We repeat that we are not against taking measures to correct our fiscal imbalances; but we don’t think that it is politically correct to impose heavy taxes on our people as the only appropriate measure. In our opinion, there must be a two-way street to solving the country’s problem. This means that the people alone must not bear the brunt of the burden, since the burden itself resulted from poor fiscal management on the part of our decision makers.
Our two-way street therefore calls for relief or enticements for the people. That relief in itself would redound to the benefit of the government and to the success of the programme, since it would mean additional money coming into the Treasury. Moreover, it would help revive the shrinking economy (which the Minister of Finance recognises) thereby saving jobs and making the economic recovery process a lot easier.
Our two-way street calls for the government (as part of the programme with the IMF) to provide an Amnesty on Tax Arrears related to Interest and Penalty. These penalties and interest arose because of the failure of tax payers to make payment on time given the slowdown in economic activity over the years. These penalties and interest are calculated as a percentage of the tax itself; but had all taxes were paid on time, then government would not be collecting this additional revenue through penalties and interest.
In one sense, those penalties had nothing to do with government’s efficiency in tax collection, and in any case if government was efficient in its collection and did not play politics with its revenue there would not have been so many arrears to be collected in penalties and interest. In that sense, these penalties are not affecting what is due to government (i.e. the tax); but they represent free money for government, which can be appropriated only because of the nature of the Income Tax Act.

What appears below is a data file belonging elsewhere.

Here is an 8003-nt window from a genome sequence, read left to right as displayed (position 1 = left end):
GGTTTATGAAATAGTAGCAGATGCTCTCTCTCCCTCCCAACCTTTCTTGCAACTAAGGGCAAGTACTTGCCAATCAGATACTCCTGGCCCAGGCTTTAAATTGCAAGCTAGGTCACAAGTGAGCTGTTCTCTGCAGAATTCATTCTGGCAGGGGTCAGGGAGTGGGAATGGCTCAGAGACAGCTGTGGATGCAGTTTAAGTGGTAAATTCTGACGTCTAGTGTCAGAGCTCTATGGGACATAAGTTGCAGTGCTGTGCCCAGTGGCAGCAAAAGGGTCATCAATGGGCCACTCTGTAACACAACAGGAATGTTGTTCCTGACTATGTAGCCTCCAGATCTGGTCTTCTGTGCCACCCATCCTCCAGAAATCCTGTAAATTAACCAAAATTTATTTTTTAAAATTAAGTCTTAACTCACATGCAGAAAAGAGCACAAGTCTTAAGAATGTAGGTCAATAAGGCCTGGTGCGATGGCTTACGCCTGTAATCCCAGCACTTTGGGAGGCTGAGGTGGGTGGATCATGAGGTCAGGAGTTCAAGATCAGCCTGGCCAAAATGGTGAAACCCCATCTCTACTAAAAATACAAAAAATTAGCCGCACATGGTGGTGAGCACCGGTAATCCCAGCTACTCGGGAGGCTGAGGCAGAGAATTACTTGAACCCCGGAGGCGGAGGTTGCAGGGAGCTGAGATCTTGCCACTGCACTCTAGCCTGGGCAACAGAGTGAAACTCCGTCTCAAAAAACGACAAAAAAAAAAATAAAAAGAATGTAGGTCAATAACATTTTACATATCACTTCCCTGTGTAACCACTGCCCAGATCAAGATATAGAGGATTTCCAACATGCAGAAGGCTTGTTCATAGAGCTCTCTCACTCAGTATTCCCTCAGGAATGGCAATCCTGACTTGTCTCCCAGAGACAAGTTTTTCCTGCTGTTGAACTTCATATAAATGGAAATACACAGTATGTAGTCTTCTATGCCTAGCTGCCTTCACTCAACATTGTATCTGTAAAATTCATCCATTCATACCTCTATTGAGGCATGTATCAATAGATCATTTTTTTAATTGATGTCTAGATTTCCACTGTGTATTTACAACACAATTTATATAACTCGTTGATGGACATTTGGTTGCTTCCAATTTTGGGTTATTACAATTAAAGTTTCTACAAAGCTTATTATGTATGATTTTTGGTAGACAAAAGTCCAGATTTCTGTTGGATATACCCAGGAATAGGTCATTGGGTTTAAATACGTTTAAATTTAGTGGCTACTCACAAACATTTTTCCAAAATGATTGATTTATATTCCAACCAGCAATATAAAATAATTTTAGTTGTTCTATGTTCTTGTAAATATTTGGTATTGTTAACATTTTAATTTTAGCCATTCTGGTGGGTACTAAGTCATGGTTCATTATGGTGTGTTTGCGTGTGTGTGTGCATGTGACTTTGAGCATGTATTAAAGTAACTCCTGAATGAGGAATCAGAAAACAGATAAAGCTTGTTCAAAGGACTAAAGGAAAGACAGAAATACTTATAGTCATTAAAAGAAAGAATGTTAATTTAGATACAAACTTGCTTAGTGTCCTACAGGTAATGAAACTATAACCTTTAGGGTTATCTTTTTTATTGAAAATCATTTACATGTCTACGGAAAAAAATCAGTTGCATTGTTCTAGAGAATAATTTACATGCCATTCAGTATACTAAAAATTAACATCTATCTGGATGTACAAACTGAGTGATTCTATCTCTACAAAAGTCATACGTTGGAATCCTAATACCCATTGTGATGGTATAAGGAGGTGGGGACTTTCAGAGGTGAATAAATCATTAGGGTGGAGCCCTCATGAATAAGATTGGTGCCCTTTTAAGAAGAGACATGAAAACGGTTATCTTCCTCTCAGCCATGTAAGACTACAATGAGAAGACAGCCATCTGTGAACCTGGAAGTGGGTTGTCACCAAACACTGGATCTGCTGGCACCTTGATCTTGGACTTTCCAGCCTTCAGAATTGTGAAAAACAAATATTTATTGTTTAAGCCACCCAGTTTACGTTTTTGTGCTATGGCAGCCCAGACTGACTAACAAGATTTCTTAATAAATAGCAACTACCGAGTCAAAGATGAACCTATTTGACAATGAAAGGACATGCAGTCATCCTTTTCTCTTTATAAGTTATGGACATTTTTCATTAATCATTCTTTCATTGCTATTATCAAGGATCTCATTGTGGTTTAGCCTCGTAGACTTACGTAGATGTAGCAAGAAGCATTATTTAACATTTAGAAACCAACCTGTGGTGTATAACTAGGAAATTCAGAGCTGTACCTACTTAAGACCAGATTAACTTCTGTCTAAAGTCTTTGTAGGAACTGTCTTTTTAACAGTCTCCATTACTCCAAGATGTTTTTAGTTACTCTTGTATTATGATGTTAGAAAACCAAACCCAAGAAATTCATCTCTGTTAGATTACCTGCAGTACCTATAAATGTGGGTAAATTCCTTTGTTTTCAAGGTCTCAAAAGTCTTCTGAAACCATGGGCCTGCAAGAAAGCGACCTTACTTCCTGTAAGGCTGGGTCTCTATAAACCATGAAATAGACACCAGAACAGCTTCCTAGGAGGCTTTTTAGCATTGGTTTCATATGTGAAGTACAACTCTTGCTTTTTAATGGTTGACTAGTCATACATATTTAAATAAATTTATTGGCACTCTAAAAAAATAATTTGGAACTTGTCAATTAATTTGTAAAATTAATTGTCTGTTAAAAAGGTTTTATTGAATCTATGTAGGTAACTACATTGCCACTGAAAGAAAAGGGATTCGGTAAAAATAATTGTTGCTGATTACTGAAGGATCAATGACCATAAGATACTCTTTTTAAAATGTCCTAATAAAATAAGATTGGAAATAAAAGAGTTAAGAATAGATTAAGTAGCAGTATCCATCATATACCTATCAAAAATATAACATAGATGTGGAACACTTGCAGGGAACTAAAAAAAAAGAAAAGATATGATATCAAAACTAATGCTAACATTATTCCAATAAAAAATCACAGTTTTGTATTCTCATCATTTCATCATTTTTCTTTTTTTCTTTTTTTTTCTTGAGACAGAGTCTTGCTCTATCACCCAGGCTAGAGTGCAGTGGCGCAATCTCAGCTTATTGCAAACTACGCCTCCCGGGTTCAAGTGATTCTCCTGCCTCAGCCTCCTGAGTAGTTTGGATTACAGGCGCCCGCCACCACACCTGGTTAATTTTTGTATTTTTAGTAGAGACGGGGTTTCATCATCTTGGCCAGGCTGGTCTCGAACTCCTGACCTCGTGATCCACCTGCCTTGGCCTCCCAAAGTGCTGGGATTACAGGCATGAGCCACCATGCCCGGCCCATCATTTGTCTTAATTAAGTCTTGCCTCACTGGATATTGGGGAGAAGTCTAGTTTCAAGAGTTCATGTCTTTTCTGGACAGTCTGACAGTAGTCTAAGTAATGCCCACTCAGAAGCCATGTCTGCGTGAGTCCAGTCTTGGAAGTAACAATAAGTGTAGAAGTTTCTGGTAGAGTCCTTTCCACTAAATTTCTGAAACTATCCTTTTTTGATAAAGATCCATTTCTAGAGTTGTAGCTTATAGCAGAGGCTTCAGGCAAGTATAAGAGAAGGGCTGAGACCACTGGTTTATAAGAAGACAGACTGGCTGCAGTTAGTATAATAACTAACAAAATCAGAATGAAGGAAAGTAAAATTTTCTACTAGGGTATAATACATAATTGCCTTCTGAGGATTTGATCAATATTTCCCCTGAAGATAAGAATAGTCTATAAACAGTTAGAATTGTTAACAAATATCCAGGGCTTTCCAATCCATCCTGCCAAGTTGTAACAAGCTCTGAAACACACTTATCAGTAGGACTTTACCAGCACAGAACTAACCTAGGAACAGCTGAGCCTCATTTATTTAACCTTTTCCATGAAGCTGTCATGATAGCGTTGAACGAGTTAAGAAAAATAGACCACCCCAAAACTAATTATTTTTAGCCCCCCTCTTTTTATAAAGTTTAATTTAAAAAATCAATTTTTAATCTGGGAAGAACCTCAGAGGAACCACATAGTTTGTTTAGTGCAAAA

Our view is that this measure can be implemented for a period of six months. The government having the figures at its disposal can determine the amount to be collected in that period; and can use that figure as a basis for reconsidering the reduction in the threshold for income tax; or the rate to be applied.
GULP considers this measure to be not just economically sensible (since it is a cheap and easy way of collecting money) but is also politically acceptable since it entails the two way street that should characterise good fiscal and economic policies. Expressed differently, while the people are asked to pay more on the one hand, on the other hand, they are asked to pay less, when their overall tax situation is taking into consideration.
In summary, not only does the Government needs a “Hair Cut” but the people of Grenada also need a “Hair Cut” as well.
(The above reflects the views of the Grenada United Labour Party)